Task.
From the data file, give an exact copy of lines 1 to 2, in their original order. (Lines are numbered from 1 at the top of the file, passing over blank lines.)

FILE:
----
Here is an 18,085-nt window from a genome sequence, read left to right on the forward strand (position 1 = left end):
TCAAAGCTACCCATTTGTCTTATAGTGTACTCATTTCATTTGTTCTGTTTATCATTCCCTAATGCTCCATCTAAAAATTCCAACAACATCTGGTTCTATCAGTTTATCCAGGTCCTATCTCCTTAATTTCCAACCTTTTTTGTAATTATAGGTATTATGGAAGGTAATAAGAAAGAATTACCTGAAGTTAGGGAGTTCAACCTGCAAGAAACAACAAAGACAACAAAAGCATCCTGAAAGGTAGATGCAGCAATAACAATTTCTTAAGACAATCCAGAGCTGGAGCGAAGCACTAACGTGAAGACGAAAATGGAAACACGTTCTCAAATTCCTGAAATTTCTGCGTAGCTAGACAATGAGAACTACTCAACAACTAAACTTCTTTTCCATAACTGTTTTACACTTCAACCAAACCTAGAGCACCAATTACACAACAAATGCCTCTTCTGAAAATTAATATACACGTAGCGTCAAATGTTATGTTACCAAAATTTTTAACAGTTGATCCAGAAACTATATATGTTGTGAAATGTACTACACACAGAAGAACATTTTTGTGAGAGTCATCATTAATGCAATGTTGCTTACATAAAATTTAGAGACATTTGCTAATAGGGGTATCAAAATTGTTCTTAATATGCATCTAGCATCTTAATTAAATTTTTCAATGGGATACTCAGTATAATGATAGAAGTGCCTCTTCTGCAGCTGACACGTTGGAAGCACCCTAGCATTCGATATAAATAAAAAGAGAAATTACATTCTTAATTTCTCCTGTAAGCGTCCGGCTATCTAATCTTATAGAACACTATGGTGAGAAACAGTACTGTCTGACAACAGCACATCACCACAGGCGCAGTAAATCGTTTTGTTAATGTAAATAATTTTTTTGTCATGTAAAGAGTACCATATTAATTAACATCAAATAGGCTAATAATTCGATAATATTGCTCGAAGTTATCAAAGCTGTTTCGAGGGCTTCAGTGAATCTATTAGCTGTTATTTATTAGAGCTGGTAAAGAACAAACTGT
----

Here is an 18,085-nt window from a genome sequence, read left to right on the forward strand (position 1 = left end):
TCAAAGCTACCCATTTGTCTTATAGTGTACTCATTTCATTTGTTCTGTTTATCATTCCCTAATGCTCCATCTAAAAATTCCAACAACATCTGGTTCTATCAGTTTATCCAGGTCCTATCTCCTTAATTTCCAACCTTTTTTGTAATTATAGGTATTATGGAAGGTAATAAGAAAGAATTACCTGAAGTTAGGGAGTTCAACCTGCAAGAAACAACAAAGACAACAAAAGCATCCTGAAAGGTAGATGCAGCAATAACAATTTCTTAAGACAATCCAGAGCTGGAGCGAAGCACTAACGTGAAGACGAAAATGGAAACACGTTCTCAAATTCCTGAAATTTCTGCGTAGCTAGACAATGAGAACTACTCAACAACTAAACTTCTTTTCCATAACTGTTTTACACTTCAACCAAACCTAGAGCACCAATTACACAACAAATGCCTCTTCTGAAAATTAATATACACGTAGCGTCAAATGTTATGTTACCAAAATTTTTAACAGTTGATCCAGAAACTATATATGTTGTGAAATGTACTACACACAGAAGAACATTTTTGTGAGAGTCATCATTAATGCAATGTTGCTTACATAAAATTTAGAGACATTTGCTAATAGGGGTATCAAAATTGTTCTTAATATGCATCTAGCATCTTAATTAAATTTTTCAATGGGATACTCAGTATAATGATAGAAGTGCCTCTTCTGCAGCTGACACGTTGGAAGCACCCTAGCATTCGATATAAATAAAAAGAGAAATTACATTCTTAATTTCTCCTGTAAGCGTCCGGCTATCTAATCTTATAGAACACTATGGTGAGAAACAGTACTGTCTGACAACAGCACATCACCACAGGCGCAGTAAATCGTTTTGTTAATGTAAATAATTTTTTTGTCATGTAAAGAGTACCATATTAATTAACATCAAATAGGCTAATAATTCGATAATATTGCTCGAAGTTATCAAAGCTGTTTCGAGGGCTTCAGTGAATCTATTAGCTGTTATTTATTAGAGCTGGTAAAGAACAAACTGT